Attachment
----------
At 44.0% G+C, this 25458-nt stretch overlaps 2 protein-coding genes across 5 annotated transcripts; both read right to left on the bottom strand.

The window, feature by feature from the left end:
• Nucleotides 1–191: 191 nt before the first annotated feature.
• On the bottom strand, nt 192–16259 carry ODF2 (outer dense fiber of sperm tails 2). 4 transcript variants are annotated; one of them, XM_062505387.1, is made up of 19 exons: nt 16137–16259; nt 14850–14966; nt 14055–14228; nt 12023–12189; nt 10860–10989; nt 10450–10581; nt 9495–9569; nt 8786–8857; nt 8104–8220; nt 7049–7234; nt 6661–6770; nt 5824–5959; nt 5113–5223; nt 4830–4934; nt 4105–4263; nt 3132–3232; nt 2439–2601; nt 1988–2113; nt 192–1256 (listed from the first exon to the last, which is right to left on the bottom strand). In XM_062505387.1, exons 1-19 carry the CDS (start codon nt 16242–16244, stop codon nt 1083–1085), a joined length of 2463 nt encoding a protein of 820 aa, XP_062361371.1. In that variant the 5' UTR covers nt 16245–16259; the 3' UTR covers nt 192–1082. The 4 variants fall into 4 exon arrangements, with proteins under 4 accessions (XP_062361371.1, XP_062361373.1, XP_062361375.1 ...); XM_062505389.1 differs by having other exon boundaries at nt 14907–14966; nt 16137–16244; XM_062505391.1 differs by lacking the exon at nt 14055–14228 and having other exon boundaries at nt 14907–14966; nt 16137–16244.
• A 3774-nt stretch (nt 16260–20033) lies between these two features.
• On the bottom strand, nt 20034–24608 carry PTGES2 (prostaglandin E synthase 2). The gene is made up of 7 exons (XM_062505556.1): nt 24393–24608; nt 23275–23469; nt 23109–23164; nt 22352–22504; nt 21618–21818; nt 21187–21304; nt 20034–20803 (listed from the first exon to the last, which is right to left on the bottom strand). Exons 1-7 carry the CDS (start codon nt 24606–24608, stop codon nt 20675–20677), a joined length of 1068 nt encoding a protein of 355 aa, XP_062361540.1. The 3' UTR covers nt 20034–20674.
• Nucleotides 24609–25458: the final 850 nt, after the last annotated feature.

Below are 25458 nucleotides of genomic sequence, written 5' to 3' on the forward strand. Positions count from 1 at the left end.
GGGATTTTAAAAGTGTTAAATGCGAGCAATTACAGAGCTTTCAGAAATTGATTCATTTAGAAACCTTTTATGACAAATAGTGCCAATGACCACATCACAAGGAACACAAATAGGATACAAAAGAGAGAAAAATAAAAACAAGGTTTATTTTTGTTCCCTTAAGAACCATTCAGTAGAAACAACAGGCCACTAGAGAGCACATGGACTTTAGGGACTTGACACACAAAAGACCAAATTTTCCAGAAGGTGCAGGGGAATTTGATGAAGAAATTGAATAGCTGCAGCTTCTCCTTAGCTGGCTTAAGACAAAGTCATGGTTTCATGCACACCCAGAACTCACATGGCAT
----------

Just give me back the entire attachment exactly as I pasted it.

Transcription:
At 44.0% G+C, this 25458-nt stretch overlaps 2 protein-coding genes across 5 annotated transcripts; both read right to left on the bottom strand.

The window, feature by feature from the left end:
• Nucleotides 1–191: 191 nt before the first annotated feature.
• On the bottom strand, nt 192–16259 carry ODF2 (outer dense fiber of sperm tails 2). 4 transcript variants are annotated; one of them, XM_062505387.1, is made up of 19 exons: nt 16137–16259; nt 14850–14966; nt 14055–14228; nt 12023–12189; nt 10860–10989; nt 10450–10581; nt 9495–9569; nt 8786–8857; nt 8104–8220; nt 7049–7234; nt 6661–6770; nt 5824–5959; nt 5113–5223; nt 4830–4934; nt 4105–4263; nt 3132–3232; nt 2439–2601; nt 1988–2113; nt 192–1256 (listed from the first exon to the last, which is right to left on the bottom strand). In XM_062505387.1, exons 1-19 carry the CDS (start codon nt 16242–16244, stop codon nt 1083–1085), a joined length of 2463 nt encoding a protein of 820 aa, XP_062361371.1. In that variant the 5' UTR covers nt 16245–16259; the 3' UTR covers nt 192–1082. The 4 variants fall into 4 exon arrangements, with proteins under 4 accessions (XP_062361371.1, XP_062361373.1, XP_062361375.1 ...); XM_062505389.1 differs by having other exon boundaries at nt 14907–14966; nt 16137–16244; XM_062505391.1 differs by lacking the exon at nt 14055–14228 and having other exon boundaries at nt 14907–14966; nt 16137–16244.
• A 3774-nt stretch (nt 16260–20033) lies between these two features.
• On the bottom strand, nt 20034–24608 carry PTGES2 (prostaglandin E synthase 2). The gene is made up of 7 exons (XM_062505556.1): nt 24393–24608; nt 23275–23469; nt 23109–23164; nt 22352–22504; nt 21618–21818; nt 21187–21304; nt 20034–20803 (listed from the first exon to the last, which is right to left on the bottom strand). Exons 1-7 carry the CDS (start codon nt 24606–24608, stop codon nt 20675–20677), a joined length of 1068 nt encoding a protein of 355 aa, XP_062361540.1. The 3' UTR covers nt 20034–20674.
• Nucleotides 24609–25458: the final 850 nt, after the last annotated feature.

Below are 25458 nucleotides of genomic sequence, written 5' to 3' on the forward strand. Positions count from 1 at the left end.
GGGATTTTAAAAGTGTTAAATGCGAGCAATTACAGAGCTTTCAGAAATTGATTCATTTAGAAACCTTTTATGACAAATAGTGCCAATGACCACATCACAAGGAACACAAATAGGATACAAAAGAGAGAAAAATAAAAACAAGGTTTATTTTTGTTCCCTTAAGAACCATTCAGTAGAAACAACAGGCCACTAGAGAGCACATGGACTTTAGGGACTTGACACACAAAAGACCAAATTTTCCAGAAGGTGCAGGGGAATTTGATGAAGAAATTGAATAGCTGCAGCTTCTCCTTAGCTGGCTTAAGACAAAGTCATGGTTTCATGCACACCCAGAACTCACATGGCAT